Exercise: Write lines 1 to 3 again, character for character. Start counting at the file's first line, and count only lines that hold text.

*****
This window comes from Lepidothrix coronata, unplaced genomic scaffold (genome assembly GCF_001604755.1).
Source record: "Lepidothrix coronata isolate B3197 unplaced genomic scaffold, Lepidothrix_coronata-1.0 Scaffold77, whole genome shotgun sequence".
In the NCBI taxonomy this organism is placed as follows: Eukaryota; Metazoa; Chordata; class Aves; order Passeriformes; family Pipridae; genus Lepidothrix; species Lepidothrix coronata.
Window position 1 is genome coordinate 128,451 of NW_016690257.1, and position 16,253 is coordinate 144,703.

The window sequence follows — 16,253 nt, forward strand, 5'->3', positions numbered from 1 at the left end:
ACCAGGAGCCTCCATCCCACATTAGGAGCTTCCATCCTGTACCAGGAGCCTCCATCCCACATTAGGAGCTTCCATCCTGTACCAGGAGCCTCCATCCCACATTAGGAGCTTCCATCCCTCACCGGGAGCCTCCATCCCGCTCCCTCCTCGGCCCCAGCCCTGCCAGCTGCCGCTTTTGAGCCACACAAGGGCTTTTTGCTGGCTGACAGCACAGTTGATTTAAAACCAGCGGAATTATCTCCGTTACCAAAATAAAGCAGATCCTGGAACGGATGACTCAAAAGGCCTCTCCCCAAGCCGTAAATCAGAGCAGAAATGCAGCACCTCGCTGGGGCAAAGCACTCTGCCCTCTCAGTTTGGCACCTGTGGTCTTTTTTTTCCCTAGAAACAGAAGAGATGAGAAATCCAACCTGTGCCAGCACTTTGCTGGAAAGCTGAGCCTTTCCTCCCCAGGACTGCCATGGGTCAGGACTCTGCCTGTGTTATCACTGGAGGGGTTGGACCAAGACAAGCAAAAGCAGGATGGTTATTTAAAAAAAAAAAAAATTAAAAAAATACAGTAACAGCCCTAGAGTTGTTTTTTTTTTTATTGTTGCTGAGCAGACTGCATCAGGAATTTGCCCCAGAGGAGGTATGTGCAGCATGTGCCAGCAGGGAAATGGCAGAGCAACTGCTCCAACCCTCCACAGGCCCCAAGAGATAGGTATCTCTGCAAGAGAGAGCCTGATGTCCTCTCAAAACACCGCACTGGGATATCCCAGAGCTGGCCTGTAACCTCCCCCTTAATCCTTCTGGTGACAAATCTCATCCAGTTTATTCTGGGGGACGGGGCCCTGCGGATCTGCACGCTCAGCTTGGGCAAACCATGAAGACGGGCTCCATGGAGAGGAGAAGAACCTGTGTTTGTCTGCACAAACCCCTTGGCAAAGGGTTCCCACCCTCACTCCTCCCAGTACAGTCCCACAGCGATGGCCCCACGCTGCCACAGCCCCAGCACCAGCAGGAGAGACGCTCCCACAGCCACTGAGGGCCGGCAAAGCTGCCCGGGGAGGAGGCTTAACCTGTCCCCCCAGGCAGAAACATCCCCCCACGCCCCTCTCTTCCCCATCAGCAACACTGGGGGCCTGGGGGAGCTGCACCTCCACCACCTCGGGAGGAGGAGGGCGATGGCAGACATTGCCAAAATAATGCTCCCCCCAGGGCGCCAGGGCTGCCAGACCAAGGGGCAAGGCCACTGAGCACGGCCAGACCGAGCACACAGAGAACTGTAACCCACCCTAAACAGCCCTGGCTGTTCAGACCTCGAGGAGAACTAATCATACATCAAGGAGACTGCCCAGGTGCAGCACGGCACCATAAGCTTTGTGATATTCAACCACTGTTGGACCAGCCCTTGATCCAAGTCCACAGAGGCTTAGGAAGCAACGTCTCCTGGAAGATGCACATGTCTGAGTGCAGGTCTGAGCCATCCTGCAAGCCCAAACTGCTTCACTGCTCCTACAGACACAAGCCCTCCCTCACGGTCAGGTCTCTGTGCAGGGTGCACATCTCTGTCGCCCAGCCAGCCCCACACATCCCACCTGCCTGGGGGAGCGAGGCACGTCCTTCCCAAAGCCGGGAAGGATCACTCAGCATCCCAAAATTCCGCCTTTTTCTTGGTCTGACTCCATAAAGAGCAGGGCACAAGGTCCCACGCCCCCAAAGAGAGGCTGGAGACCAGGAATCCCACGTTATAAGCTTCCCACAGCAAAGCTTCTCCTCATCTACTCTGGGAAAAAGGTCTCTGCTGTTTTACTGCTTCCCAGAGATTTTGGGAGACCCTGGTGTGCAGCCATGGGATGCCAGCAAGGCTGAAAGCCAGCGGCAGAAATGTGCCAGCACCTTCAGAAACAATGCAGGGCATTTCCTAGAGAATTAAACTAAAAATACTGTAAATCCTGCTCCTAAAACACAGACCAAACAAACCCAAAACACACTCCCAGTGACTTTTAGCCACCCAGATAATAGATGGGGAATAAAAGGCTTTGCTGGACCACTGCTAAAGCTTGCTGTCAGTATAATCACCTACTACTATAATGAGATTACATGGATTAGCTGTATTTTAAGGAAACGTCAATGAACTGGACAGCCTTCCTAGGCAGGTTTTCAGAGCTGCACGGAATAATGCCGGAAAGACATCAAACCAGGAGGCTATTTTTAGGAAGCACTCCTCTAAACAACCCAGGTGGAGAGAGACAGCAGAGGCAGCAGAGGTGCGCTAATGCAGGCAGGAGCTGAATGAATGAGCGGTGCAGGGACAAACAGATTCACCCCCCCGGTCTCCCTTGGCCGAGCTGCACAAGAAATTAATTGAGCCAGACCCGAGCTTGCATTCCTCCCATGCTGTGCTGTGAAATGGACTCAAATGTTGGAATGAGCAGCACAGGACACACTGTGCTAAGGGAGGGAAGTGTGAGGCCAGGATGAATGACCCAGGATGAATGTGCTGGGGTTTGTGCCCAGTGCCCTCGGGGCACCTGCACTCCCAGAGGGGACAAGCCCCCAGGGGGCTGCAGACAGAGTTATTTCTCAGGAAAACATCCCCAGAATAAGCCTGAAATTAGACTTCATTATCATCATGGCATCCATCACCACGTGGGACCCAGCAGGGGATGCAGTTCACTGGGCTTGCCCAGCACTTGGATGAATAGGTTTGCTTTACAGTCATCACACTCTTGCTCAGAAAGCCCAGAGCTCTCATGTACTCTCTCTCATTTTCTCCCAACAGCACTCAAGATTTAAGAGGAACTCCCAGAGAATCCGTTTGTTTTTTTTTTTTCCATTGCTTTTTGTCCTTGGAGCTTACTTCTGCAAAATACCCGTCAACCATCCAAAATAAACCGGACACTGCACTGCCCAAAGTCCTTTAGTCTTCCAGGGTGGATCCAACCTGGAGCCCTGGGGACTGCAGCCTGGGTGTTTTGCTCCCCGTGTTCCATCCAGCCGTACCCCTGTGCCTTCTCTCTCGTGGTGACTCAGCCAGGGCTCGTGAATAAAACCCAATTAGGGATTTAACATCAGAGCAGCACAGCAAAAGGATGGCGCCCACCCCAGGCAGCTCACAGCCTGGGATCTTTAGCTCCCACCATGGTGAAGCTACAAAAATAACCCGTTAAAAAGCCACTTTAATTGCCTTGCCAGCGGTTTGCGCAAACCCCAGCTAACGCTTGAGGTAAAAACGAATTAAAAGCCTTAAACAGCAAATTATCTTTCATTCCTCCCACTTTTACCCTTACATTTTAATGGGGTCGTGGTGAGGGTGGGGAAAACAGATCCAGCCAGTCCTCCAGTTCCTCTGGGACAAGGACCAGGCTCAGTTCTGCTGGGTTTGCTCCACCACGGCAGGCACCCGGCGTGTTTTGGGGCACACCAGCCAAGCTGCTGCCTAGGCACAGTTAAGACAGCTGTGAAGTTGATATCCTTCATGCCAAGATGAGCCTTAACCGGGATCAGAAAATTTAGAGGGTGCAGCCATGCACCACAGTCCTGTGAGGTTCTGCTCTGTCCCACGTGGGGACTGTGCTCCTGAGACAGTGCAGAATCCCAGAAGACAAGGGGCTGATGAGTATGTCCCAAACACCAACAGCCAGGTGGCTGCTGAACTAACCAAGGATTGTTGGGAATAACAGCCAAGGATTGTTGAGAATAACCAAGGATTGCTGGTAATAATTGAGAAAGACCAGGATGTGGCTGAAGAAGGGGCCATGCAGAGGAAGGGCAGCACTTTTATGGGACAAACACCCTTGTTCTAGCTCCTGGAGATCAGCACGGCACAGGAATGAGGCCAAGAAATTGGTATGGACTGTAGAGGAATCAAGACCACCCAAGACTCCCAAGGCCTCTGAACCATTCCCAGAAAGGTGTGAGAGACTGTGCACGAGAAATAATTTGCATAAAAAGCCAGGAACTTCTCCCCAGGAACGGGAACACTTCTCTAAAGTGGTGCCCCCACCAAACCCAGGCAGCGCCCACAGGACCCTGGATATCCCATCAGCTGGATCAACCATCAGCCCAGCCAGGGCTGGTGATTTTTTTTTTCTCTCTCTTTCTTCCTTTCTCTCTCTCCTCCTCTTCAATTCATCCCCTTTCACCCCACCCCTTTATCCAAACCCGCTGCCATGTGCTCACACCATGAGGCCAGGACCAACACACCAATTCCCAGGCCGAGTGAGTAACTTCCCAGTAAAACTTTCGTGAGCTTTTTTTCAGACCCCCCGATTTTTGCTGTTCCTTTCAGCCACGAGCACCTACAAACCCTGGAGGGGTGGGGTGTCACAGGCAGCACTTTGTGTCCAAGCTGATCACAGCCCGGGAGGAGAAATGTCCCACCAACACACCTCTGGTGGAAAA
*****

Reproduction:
This window comes from Lepidothrix coronata, unplaced genomic scaffold (genome assembly GCF_001604755.1).
Source record: "Lepidothrix coronata isolate B3197 unplaced genomic scaffold, Lepidothrix_coronata-1.0 Scaffold77, whole genome shotgun sequence".
In the NCBI taxonomy this organism is placed as follows: Eukaryota; Metazoa; Chordata; class Aves; order Passeriformes; family Pipridae; genus Lepidothrix; species Lepidothrix coronata.